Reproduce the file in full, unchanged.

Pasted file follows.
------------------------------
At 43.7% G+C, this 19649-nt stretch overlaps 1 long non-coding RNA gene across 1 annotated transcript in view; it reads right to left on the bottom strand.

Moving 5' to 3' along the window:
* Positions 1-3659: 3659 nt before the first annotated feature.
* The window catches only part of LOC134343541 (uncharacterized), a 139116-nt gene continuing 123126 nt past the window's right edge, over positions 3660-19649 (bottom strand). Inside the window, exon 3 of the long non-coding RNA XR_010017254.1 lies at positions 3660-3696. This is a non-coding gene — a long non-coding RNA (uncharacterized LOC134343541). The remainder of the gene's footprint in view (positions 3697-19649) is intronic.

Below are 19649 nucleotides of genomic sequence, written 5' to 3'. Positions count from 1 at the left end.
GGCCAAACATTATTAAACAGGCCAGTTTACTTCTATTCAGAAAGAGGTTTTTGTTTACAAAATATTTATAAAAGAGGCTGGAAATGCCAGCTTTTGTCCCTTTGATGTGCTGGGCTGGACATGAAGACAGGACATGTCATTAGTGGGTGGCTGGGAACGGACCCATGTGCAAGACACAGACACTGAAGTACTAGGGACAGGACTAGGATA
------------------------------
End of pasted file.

At 43.7% G+C, this 19649-nt stretch overlaps 1 long non-coding RNA gene across 1 annotated transcript in view; it reads right to left on the bottom strand.

Moving 5' to 3' along the window:
* Positions 1-3659: 3659 nt before the first annotated feature.
* The window catches only part of LOC134343541 (uncharacterized), a 139116-nt gene continuing 123126 nt past the window's right edge, over positions 3660-19649 (bottom strand). Inside the window, exon 3 of the long non-coding RNA XR_010017254.1 lies at positions 3660-3696. This is a non-coding gene — a long non-coding RNA (uncharacterized LOC134343541). The remainder of the gene's footprint in view (positions 3697-19649) is intronic.

Below are 19649 nucleotides of genomic sequence, written 5' to 3'. Positions count from 1 at the left end.
GGCCAAACATTATTAAACAGGCCAGTTTACTTCTATTCAGAAAGAGGTTTTTGTTTACAAAATATTTATAAAAGAGGCTGGAAATGCCAGCTTTTGTCCCTTTGATGTGCTGGGCTGGACATGAAGACAGGACATGTCATTAGTGGGTGGCTGGGAACGGACCCATGTGCAAGACACAGACACTGAAGTACTAGGGACAGGACTAGGATA